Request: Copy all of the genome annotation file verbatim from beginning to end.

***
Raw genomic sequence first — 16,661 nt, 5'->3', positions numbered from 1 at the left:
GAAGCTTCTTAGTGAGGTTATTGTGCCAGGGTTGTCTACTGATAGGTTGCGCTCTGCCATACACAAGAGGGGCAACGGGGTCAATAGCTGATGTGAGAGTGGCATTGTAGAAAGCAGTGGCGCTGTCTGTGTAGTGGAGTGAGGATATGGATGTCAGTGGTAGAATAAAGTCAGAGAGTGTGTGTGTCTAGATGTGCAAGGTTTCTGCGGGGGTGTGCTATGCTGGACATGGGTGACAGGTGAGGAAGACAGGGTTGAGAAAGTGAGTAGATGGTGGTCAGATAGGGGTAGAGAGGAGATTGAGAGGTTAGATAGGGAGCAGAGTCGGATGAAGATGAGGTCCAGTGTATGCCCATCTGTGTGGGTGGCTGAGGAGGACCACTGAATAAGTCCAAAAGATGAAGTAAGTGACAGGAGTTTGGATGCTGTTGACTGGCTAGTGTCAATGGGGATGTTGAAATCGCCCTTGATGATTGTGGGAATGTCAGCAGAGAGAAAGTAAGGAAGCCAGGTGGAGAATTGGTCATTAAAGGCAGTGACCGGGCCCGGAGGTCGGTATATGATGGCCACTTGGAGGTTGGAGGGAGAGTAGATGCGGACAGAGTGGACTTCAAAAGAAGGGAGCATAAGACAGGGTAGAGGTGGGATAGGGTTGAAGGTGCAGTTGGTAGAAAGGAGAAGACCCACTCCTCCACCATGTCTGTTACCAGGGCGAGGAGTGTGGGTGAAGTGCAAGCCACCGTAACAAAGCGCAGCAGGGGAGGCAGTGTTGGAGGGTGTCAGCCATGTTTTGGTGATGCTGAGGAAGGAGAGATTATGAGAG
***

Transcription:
Raw genomic sequence first — 16,661 nt, 5'->3', positions numbered from 1 at the left:
GAAGCTTCTTAGTGAGGTTATTGTGCCAGGGTTGTCTACTGATAGGTTGCGCTCTGCCATACACAAGAGGGGCAACGGGGTCAATAGCTGATGTGAGAGTGGCATTGTAGAAAGCAGTGGCGCTGTCTGTGTAGTGGAGTGAGGATATGGATGTCAGTGGTAGAATAAAGTCAGAGAGTGTGTGTGTCTAGATGTGCAAGGTTTCTGCGGGGGTGTGCTATGCTGGACATGGGTGACAGGTGAGGAAGACAGGGTTGAGAAAGTGAGTAGATGGTGGTCAGATAGGGGTAGAGAGGAGATTGAGAGGTTAGATAGGGAGCAGAGTCGGATGAAGATGAGGTCCAGTGTATGCCCATCTGTGTGGGTGGCTGAGGAGGACCACTGAATAAGTCCAAAAGATGAAGTAAGTGACAGGAGTTTGGATGCTGTTGACTGGCTAGTGTCAATGGGGATGTTGAAATCGCCCTTGATGATTGTGGGAATGTCAGCAGAGAGAAAGTAAGGAAGCCAGGTGGAGAATTGGTCATTAAAGGCAGTGACCGGGCCCGGAGGTCGGTATATGATGGCCACTTGGAGGTTGGAGGGAGAGTAGATGCGGACAGAGTGGACTTCAAAAGAAGGGAGCATAAGACAGGGTAGAGGTGGGATAGGGTTGAAGGTGCAGTTGGTAGAAAGGAGAAGACCCACTCCTCCACCATGTCTGTTACCAGGGCGAGGAGTGTGGGTGAAGTGCAAGCCACCGTAACAAAGCGCAGCAGGGGAGGCAGTGTTGGAGGGTGTCAGCCATGTTTTGGTGATGCTGAGGAAGGAGAGATTATGAGAG